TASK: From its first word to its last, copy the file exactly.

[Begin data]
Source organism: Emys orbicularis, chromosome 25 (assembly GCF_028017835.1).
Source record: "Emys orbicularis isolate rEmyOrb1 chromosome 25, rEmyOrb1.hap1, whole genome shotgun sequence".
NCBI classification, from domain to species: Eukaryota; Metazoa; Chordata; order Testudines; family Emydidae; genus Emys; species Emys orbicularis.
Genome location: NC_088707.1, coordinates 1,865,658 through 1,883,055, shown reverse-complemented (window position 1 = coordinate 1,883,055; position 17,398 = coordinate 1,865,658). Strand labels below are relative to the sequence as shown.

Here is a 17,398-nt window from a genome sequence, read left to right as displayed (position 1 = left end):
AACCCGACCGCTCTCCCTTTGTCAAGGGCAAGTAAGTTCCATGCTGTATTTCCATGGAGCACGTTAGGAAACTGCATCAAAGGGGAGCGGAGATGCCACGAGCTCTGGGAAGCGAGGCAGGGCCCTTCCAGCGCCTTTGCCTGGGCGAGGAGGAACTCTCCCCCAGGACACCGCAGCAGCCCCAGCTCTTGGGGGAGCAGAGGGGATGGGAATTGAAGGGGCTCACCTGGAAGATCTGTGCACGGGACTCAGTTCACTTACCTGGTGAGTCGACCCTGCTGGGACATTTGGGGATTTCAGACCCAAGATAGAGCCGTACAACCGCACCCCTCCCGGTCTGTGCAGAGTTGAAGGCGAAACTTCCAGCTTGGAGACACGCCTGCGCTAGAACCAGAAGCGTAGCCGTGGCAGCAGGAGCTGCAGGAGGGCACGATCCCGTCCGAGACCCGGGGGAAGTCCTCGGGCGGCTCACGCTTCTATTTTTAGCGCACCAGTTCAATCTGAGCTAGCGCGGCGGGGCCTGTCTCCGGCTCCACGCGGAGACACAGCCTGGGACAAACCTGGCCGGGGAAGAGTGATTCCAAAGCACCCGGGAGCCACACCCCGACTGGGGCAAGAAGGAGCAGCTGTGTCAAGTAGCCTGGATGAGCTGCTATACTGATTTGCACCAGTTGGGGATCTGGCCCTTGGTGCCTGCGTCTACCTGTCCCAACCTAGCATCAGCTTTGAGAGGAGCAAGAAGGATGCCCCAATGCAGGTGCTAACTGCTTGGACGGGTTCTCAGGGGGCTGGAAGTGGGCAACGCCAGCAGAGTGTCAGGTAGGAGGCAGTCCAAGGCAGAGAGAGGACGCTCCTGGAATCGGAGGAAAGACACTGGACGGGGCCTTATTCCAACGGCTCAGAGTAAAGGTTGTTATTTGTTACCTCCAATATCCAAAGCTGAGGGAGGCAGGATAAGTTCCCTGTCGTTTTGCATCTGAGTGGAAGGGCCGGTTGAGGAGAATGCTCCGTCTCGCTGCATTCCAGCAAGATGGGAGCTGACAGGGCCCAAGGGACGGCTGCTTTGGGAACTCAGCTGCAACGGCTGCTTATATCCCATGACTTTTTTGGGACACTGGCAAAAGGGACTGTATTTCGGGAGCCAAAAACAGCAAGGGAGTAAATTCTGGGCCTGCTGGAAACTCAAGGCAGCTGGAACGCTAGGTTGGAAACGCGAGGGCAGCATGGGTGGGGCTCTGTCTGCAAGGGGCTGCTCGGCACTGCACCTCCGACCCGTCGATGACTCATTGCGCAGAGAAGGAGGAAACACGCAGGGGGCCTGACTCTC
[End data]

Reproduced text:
Source organism: Emys orbicularis, chromosome 25 (assembly GCF_028017835.1).
Source record: "Emys orbicularis isolate rEmyOrb1 chromosome 25, rEmyOrb1.hap1, whole genome shotgun sequence".
NCBI classification, from domain to species: Eukaryota; Metazoa; Chordata; order Testudines; family Emydidae; genus Emys; species Emys orbicularis.
Genome location: NC_088707.1, coordinates 1,865,658 through 1,883,055, shown reverse-complemented (window position 1 = coordinate 1,883,055; position 17,398 = coordinate 1,865,658). Strand labels below are relative to the sequence as shown.

Here is a 17,398-nt window from a genome sequence, read left to right as displayed (position 1 = left end):
AACCCGACCGCTCTCCCTTTGTCAAGGGCAAGTAAGTTCCATGCTGTATTTCCATGGAGCACGTTAGGAAACTGCATCAAAGGGGAGCGGAGATGCCACGAGCTCTGGGAAGCGAGGCAGGGCCCTTCCAGCGCCTTTGCCTGGGCGAGGAGGAACTCTCCCCCAGGACACCGCAGCAGCCCCAGCTCTTGGGGGAGCAGAGGGGATGGGAATTGAAGGGGCTCACCTGGAAGATCTGTGCACGGGACTCAGTTCACTTACCTGGTGAGTCGACCCTGCTGGGACATTTGGGGATTTCAGACCCAAGATAGAGCCGTACAACCGCACCCCTCCCGGTCTGTGCAGAGTTGAAGGCGAAACTTCCAGCTTGGAGACACGCCTGCGCTAGAACCAGAAGCGTAGCCGTGGCAGCAGGAGCTGCAGGAGGGCACGATCCCGTCCGAGACCCGGGGGAAGTCCTCGGGCGGCTCACGCTTCTATTTTTAGCGCACCAGTTCAATCTGAGCTAGCGCGGCGGGGCCTGTCTCCGGCTCCACGCGGAGACACAGCCTGGGACAAACCTGGCCGGGGAAGAGTGATTCCAAAGCACCCGGGAGCCACACCCCGACTGGGGCAAGAAGGAGCAGCTGTGTCAAGTAGCCTGGATGAGCTGCTATACTGATTTGCACCAGTTGGGGATCTGGCCCTTGGTGCCTGCGTCTACCTGTCCCAACCTAGCATCAGCTTTGAGAGGAGCAAGAAGGATGCCCCAATGCAGGTGCTAACTGCTTGGACGGGTTCTCAGGGGGCTGGAAGTGGGCAACGCCAGCAGAGTGTCAGGTAGGAGGCAGTCCAAGGCAGAGAGAGGACGCTCCTGGAATCGGAGGAAAGACACTGGACGGGGCCTTATTCCAACGGCTCAGAGTAAAGGTTGTTATTTGTTACCTCCAATATCCAAAGCTGAGGGAGGCAGGATAAGTTCCCTGTCGTTTTGCATCTGAGTGGAAGGGCCGGTTGAGGAGAATGCTCCGTCTCGCTGCATTCCAGCAAGATGGGAGCTGACAGGGCCCAAGGGACGGCTGCTTTGGGAACTCAGCTGCAACGGCTGCTTATATCCCATGACTTTTTTGGGACACTGGCAAAAGGGACTGTATTTCGGGAGCCAAAAACAGCAAGGGAGTAAATTCTGGGCCTGCTGGAAACTCAAGGCAGCTGGAACGCTAGGTTGGAAACGCGAGGGCAGCATGGGTGGGGCTCTGTCTGCAAGGGGCTGCTCGGCACTGCACCTCCGACCCGTCGATGACTCATTGCGCAGAGAAGGAGGAAACACGCAGGGGGCCTGACTCTC